I can’t help it. Every few weeks (or days) I start dithering about the Engineer’s schooling. Because he’s officially a kindergartener now. Because he’s not doing “school” stuff, like worksheets, handwriting practice, or sight words.
I’m my own worst enemy.
I feel a sudden rush of panic: order some curriculum! I’m ruining him for life! Quick, let’s drill on phonics, do some math flash cards. We need to do letters of the week like “normal” kindergarteners!
And then I breathe. Then I remember I don’t have a “normal” kindergartener.
I have a kindergartener who wants to learn about the Great Wall of China one day, and spends time communing with sea lions the next. I live with a kid who thinks that watching videos about cool stuff is the most fun thing ever! We are raising a 5-year-old who lives and breathes learning. But not worksheets. Never that boring stuff.
Sure, he doesn’t know how to read yet (or so I think: he guesses really well.) His handwriting is fair to normal for his age considering his fine motor issues a year ago. He strongly resists any sort of formal math study, but he understands the concept of 0. And negative numbers.
When we first started thinking homeschooling I panicked, because I know deep in my bones that standardized testing just will. not. work. So how could I provide the “proof of progress” that my state requires? They allow a qualified evaluator to interview, review work, and submit a letter about the progress.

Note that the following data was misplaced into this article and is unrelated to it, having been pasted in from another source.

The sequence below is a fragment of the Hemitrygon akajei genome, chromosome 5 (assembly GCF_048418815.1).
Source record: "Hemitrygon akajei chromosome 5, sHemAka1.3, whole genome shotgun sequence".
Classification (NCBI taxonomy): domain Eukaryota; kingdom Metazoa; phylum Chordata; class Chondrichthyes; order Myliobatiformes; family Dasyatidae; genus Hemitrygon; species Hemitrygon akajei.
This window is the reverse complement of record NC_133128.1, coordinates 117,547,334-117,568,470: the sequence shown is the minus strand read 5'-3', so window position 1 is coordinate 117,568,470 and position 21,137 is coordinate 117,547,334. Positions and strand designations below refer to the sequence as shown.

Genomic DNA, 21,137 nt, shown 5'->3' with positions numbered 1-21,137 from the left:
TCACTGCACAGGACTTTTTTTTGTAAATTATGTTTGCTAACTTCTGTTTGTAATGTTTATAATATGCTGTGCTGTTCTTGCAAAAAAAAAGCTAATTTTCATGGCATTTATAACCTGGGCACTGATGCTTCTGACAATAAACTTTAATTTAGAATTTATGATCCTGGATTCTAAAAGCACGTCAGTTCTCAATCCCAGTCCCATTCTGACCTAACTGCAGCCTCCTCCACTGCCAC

Trying to keep records for the evaluation has helped with my panic moments. When I sit and write down all the school stuff we did it looks like more than it initially seemed. For this week:
Tuesday: field trip to DC.
- toured the botanical gardens
- named local butterflies
- correctly identified the Washington Monument
- reinforced traffic safety lessons (and discussed why the electronic pedestrian signs were white instead of green. He thinks they should be green, because green means go, duh! besides, the hand indicating stop is red, right?)
- visited the Natural History museum:
- toured the butterfly exhibit, insect exhibit, oceans exhibit, and dinosaur exhibit. Correctly identified the T-Rex skeleton.
Wednesday: school day
- challenge game (block patterns)
- lesson on 2D and 3D shapes, differences, and names
- pop quiz on cube, pyramid, sphere, and cylinder shapes
- discussion detailing the difference between Evolution, Creationism and Intelligent Design (he’s pretty sure there are people living on Saturn that caused life on Earth)
- learning videos: windup robots (art installation) Mandarin ducklings jumping out of their nest in a tree, giant rubber duck art installation
Thursday: school day
- world landmark cards, identifying and asking questions
- Great Wall of China: mapped it, learned about it, TED video about history of it
- videos: Shanghai spring festival, Chinese popcorn cannon, Ellora Caves (India) robot car that drives on walls
- built different marble tracks using blocks, household items, and hotwheels track, including tunnels and aqueducts
- challenge game (block patterns)
Friday: field trip to the National Zoo
- observed sea lions for 20 minutes, interacted with one
- observed the prairie dogs, pointed out one eating, discussion on PD food
- visited the reptile house
- visited the tidal pool, discussed what tidal pools were
- visited the Amazon house, correctly identified a school of fish as neon tetras
- found and shared the tarantula cage with family, identified tarantula
- observed different fresh water fish and different types of swimming
- out-of-the-blue social discussion on why the family unit isn’t always mommy + daddy, but sometimes 2 mommies or 2 daddies.
I’m just going to carry on and let him decide what to learn. It’s kindergarten, right? Do-over for first grade if we have to, no worries. He’s already finished most kindergarten goals anyway.
In the meantime, don’t looked shocked if my kindergartener points out a cumulonimbus cloud in the sky. Because he’s like that. And I love him for it.